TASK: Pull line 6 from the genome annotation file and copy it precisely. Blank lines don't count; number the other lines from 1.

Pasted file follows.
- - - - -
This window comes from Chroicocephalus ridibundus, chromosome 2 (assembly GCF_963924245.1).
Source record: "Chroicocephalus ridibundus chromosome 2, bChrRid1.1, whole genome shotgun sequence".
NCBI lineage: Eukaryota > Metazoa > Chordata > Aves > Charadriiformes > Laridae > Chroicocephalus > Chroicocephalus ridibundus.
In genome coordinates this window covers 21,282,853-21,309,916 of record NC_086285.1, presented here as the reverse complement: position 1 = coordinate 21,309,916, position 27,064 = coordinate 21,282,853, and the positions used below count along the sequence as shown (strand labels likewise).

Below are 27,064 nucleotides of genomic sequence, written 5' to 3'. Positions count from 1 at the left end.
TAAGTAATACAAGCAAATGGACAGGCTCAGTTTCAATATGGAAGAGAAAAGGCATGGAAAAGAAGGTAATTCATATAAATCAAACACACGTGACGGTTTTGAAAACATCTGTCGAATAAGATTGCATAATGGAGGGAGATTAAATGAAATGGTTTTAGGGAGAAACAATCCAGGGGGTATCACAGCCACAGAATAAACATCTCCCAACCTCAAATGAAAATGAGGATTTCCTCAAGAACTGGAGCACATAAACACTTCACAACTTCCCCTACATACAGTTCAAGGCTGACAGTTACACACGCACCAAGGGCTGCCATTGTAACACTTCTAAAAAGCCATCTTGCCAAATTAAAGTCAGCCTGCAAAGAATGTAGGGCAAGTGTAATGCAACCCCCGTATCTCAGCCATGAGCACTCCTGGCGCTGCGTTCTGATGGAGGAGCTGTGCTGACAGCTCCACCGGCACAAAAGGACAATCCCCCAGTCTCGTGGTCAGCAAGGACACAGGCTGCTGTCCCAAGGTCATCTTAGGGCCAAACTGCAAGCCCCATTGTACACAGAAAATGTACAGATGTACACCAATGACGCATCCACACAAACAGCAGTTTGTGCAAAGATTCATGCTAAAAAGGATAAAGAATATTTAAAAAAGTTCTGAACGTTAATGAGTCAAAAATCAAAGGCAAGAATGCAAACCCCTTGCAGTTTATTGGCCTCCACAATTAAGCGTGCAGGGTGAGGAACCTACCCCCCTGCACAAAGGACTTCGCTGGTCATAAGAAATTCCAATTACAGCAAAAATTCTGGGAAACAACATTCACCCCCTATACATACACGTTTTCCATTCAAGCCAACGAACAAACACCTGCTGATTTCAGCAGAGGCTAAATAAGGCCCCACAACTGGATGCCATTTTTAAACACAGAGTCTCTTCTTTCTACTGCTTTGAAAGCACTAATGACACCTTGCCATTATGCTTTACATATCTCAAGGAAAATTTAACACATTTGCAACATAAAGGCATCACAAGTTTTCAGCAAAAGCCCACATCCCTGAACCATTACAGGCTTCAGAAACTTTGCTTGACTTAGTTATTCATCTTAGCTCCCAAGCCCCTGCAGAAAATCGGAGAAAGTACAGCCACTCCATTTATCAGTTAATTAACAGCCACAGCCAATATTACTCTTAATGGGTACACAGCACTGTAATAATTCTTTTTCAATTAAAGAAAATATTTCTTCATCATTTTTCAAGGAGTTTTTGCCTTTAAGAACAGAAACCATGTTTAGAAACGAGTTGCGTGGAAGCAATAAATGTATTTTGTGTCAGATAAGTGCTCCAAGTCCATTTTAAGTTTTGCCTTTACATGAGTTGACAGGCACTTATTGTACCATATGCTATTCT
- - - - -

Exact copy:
TAAGTAATACAAGCAAATGGACAGGCTCAGTTTCAATATGGAAGAGAAAAGGCATGGAAAAGAAGGTAATTCATATAAATCAAACACACGTGACGGTTTTGAAAACATCTGTCGAATAAGATTGCATAATGGAGGGAGATTAAATGAAATGGTTTTAGGGAGAAACAATCCAGGGGGTATCACAGCCACAGAATAAACATCTCCCAACCTCAAATGAAAATGAGGATTTCCTCAAGAACTGGAGCACATAAACACTTCACAACTTCCCCTACATACAGTTCAAGGCTGACAGTTACACACGCACCAAGGGCTGCCATTGTAACACTTCTAAAAAGCCATCTTGCCAAATTAAAGTCAGCCTGCAAAGAATGTAGGGCAAGTGTAATGCAACCCCCGTATCTCAGCCATGAGCACTCCTGGCGCTGCGTTCTGATGGAGGAGCTGTGCTGACAGCTCCACCGGCACAAAAGGACAATCCCCCAGTCTCGTGGTCAGCAAGGACACAGGCTGCTGTCCCAAGGTCATCTTAGGGCCAAACTGCAAGCCCCATTGTACACAGAAAATGTACAGATGTACACCAATGACGCATCCACACAAACAGCAGTTTGTGCAAAGATTCATGCTAAAAAGGATAAAGAATATTTAAAAAAGTTCTGAACGTTAATGAGTCAAAAATCAAAGGCAAGAATGCAAACCCCTTGCAGTTTATTGGCCTCCACAATTAAGCGTGCAGGGTGAGGAACCTACCCCCCTGCACAAAGGACTTCGCTGGTCATAAGAAATTCCAATTACAGCAAAAATTCTGGGAAACAACATTCACCCCCTATACATACACGTTTTCCATTCAAGCCAACGAACAAACACCTGCTGATTTCAGCAGAGGCTAAATAAGGCCCCACAACTGGATGCCATTTTTAAACACAGAGTCTCTTCTTTCTACTGCTTTGAAAGCACTAATGACACCTTGCCATTATGCTTTACATATCTCAAGGAAAATTTAACACATTTGCAACATAAAGGCATCACAAGTTTTCAGCAAAAGCCCACATCCCTGAACCATTACAGGCTTCAGAAACTTTGCTTGACTTAGTTATTCATCTTAGCTCCCAAGCCCCTGCAGAAAATCGGAGAAAGTACAGCCACTCCATTTATCAGTTAATTAACAGCCACAGCCAATATTACTCTTAATGGGTACACAGCACTGTAATAATTCTTTTTCAATTAAAGAAAATATTTCTTCATCATTTTTCAAGGAGTTTTTGCCTTTAAGAACAGAAACCATGTTTAGAAACGAGTTGCGTGGAAGCAATAAATGTATTTTGTGTCAGATAAGTGCTCCAAGTCCATTTTAAGTTTTGCCTTTACATGAGTTGACAGGCACTTATTGTACCATATGCTATTCT